Douglas has long held the title of most loveable sleazeball, and for good reason. There is something in his speech and mannerisms that expresses selfish desire in such an aesthetically pleasing way that we cannot help thinking how one goes about maintaining such an aura. Near the beginning of our tale he confronts David with extensive knowledge about his adultery, a revelation that would have brought someone truly enamored to plead for the well-being of his soulmate. But this is precisely what does not occur. Once his game is exposed – that is to say, once Steven phrases his suspicions in such an unambiguous way as to show exactly what he thinks of David – the artist retreats to the impecunious and helpless persona that has served him in the past in the pluming of many a silly goose. A satanic pact is then struck that should tell you all you need to know about the two men at work. Of course, as satanic pacts go, this one dooms both sides when it goes awry owing to one party's hesitation, a quite justified hesitation at that, to trust the other party. Steven insists on attending his weekly card game, Emily is instructed to take a long, hot, reflex-deadening bath, and I will leave matters right there.
The original Hitchcock production was based on a play that functioned by having oblivious characters being offscreen at crucial moments, one of the easier conceits of drama since the Greeks began plotting a bevy of bad things during their soliloquies. The annoying stage details notwithstanding, what Dial M for Murder suffers from is the old adage of all talk and no walk. The characters scheme and dream with such malice but then behave so civilly to one another that it would take superhuman acting to overcome, which while good is not on hand. A Perfect Murder, in its reluctance to pull punches, transforms an intriguing story that could easily have originated as a barroom test of oneupmanship into a greasy, messy parable for getting what you wish for. And for Steven and David, what they really want lies far beyond the young blonde heiress who ricochets between them.
Novels are cumbersome beasts, for one very good reason: they are expected to coalesce into a solid shape. Modern novels have recognized this awkwardness and decided, rather stupidly, to eschew the tightness of structure altogether in favor of a hippie motto such as "life is a mess, so why shouldn't art be as well?" Surely, there are certain patterns in life, both salubrious and detrimental, and people can be wholly aware of the damage they are inflicting upon themselves and still persist in their bad habits (dating the wrong type of partners; smoking; picking arguments and criticizing others instead of ameliorating their own conditions; lamenting their lazy bourgeois fate). Yet few are those who assume the Archimedean point and absorb the wavelengths of their existence in their totality. When we reach the twilight of our days we may reflect on what has and has not passed, the opportunities forsaken or abused, the lives we touched and those we could not reach, but it takes a certain attitude to weave these threads into a tapestry. Much easier to leave it all in an untangled knot – and here I'm afraid I must dissent. I may walk the beach of my past, step gently into the spindrift, and recollect all at once every other moment in which I inhaled the sea air, but leaving the shreds of life in a corner unattended is beyond my capacity. Closure is not as important as knowing what lies at the heart of our machinations, a basic but paramount premise and one that fuels this fine novel.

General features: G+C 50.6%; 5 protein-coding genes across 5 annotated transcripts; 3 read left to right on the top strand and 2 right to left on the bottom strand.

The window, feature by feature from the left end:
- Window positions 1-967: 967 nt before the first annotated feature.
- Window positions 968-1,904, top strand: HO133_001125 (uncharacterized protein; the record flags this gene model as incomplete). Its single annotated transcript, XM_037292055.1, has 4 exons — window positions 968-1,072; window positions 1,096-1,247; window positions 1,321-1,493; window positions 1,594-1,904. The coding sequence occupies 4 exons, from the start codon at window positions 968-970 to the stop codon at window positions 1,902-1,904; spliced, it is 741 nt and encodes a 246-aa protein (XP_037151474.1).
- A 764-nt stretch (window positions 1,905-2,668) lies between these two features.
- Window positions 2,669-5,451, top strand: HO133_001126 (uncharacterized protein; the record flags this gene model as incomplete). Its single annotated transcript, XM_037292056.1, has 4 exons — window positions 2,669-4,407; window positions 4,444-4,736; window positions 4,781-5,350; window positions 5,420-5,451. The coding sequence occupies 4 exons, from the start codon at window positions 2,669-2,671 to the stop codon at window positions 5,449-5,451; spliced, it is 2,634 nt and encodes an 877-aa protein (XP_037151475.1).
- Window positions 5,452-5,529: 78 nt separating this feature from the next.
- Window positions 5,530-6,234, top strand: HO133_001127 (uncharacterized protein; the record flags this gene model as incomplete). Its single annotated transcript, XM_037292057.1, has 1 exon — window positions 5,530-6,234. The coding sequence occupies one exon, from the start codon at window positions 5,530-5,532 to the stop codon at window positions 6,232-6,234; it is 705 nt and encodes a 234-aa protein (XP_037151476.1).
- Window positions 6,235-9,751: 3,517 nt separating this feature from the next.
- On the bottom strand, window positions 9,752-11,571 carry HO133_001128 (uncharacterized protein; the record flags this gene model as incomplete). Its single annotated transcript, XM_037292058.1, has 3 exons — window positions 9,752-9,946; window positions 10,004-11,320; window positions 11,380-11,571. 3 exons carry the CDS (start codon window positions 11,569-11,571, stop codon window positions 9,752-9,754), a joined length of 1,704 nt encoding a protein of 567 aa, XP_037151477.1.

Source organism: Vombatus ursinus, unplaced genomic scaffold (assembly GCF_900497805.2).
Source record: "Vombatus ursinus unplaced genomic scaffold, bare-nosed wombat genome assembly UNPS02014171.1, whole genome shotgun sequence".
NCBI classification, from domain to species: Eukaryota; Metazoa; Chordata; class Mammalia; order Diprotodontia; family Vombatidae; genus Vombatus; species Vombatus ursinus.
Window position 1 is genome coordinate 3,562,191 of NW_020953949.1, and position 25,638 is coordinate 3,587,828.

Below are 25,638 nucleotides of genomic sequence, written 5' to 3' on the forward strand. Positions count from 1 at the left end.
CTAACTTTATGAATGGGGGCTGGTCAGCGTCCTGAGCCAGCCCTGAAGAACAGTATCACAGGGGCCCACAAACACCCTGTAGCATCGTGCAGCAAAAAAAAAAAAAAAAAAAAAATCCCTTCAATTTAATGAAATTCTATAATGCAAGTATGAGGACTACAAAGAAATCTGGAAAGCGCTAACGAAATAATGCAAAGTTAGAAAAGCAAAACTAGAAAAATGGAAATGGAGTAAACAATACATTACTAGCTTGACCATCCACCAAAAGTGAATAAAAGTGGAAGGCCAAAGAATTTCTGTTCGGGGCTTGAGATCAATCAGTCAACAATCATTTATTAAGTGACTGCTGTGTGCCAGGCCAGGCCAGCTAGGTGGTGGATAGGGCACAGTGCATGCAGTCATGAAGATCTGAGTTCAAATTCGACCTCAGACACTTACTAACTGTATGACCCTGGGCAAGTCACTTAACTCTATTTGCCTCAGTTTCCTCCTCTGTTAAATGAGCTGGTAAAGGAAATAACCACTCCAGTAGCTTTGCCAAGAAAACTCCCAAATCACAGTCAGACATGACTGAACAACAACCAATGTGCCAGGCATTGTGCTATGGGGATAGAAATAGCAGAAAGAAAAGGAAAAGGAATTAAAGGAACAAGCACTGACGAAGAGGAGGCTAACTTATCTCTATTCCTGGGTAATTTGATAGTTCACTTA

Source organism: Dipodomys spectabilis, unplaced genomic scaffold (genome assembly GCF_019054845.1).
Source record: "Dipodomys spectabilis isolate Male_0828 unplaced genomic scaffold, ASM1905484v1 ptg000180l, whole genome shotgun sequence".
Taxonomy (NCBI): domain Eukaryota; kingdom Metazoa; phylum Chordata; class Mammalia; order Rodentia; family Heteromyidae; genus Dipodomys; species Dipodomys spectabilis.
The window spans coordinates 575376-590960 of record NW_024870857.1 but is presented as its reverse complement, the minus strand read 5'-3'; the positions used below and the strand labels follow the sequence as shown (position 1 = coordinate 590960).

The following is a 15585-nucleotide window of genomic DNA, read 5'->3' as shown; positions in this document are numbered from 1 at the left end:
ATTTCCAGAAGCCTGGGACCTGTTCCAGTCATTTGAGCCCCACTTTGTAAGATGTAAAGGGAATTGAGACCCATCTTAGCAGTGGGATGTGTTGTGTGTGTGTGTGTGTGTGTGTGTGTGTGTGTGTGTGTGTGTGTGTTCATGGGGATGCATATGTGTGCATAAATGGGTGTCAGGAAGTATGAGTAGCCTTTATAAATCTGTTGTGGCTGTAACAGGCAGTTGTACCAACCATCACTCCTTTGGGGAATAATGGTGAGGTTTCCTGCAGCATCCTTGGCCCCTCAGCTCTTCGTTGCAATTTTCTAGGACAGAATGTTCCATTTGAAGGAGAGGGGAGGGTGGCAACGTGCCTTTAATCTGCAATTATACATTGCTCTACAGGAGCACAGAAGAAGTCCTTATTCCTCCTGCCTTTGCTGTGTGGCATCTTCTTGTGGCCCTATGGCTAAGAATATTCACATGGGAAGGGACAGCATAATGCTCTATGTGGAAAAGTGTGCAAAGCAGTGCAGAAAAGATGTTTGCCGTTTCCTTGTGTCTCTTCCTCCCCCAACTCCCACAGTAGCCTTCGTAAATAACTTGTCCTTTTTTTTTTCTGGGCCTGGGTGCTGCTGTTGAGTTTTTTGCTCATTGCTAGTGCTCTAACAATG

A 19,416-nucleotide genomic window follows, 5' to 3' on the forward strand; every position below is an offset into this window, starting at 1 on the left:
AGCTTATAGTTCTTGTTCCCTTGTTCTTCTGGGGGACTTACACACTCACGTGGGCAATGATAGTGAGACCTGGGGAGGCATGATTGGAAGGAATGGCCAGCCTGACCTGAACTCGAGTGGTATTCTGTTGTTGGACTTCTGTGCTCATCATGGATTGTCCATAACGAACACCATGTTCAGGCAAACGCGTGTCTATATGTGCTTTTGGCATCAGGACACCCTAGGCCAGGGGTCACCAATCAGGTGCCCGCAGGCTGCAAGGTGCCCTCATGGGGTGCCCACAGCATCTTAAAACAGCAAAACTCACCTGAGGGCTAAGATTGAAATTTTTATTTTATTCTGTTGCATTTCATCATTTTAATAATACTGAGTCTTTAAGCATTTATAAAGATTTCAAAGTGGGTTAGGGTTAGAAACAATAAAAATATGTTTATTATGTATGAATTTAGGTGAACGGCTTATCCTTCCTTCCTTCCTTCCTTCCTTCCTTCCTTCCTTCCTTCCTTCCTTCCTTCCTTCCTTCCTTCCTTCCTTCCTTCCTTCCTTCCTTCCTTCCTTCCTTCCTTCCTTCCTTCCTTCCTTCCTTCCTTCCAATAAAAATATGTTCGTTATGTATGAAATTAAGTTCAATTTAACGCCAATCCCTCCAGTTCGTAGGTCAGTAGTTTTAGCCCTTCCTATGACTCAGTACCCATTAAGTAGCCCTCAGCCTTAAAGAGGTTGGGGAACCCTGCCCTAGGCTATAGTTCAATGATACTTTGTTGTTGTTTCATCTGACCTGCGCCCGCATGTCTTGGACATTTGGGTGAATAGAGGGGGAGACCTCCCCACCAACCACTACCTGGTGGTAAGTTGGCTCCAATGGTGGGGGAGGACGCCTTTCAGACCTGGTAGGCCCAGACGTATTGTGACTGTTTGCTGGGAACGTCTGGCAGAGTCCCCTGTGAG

Little can be expected of a dying protagonist, which might work to his advantage. We are therefore necessarily underwhelmed by the appearance of Bern police commissioner Hans Bärlach, a crusty, deathly ill old snoop whose faith in his own abilities wends its way through treacherous paths. For a large portion of the novel, Bärlach is bedridden and visited by a motley crew of colleagues: Hungertobel, his physician and friend, Gulliver, a ragamuffin behemoth and alcoholic, and Fortschig, a penniless, slightly mad writer of a feuilleton called the Apfelschuss (in the tradition of this Swiss hero). And it is precisely leafing through a magazine during bedrest that our Commissioner finds a picture of a certain Doctor Nehle who worked for some unwholesome forces at their worse outposts in the recently concluded Second World War. What is interesting about this Nehle, otherwise a common barbarian made famous by his cruelty, is his resemblance to a Doctor Emmenberger, who happens to run one of the choicest private clinics Switzerland has to offer. Sick and somewhat delirious, Bärlach pursues the likeness to the point of suggesting that this haphazard photo is anything but the residue of design and that Emmenberger and Nehle have much more in common.